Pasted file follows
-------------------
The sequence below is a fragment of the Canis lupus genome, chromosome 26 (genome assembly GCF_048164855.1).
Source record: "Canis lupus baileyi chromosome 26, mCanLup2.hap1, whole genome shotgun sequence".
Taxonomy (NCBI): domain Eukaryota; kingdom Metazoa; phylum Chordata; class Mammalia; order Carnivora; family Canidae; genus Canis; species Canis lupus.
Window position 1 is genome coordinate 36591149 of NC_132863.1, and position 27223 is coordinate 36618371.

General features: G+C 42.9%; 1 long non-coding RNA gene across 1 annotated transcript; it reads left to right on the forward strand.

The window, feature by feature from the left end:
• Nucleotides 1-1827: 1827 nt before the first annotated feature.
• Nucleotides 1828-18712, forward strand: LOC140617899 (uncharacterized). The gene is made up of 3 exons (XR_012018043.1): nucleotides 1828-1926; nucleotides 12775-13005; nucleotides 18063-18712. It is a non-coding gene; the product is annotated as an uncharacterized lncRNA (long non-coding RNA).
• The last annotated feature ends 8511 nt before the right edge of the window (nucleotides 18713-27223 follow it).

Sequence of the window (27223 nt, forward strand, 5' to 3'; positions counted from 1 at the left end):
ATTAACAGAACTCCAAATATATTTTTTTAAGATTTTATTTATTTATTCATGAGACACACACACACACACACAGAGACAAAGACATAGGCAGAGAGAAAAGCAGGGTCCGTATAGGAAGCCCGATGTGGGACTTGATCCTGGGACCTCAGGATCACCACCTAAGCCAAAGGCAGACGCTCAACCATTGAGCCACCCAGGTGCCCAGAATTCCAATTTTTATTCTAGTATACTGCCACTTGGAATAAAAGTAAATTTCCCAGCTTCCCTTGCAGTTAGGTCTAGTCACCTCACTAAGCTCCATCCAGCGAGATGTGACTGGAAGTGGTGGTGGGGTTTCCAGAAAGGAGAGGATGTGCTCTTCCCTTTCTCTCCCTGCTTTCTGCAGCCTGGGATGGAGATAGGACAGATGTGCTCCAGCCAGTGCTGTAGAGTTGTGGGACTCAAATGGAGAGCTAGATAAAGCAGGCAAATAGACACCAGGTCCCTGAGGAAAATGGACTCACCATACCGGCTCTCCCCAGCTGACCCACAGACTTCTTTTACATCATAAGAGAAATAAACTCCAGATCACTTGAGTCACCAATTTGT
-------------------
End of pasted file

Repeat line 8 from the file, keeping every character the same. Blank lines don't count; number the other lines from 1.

• Nucleotides 1828-18712, forward strand: LOC140617899 (uncharacterized). The gene is made up of 3 exons (XR_012018043.1): nucleotides 1828-1926; nucleotides 12775-13005; nucleotides 18063-18712. It is a non-coding gene; the product is annotated as an uncharacterized lncRNA (long non-coding RNA).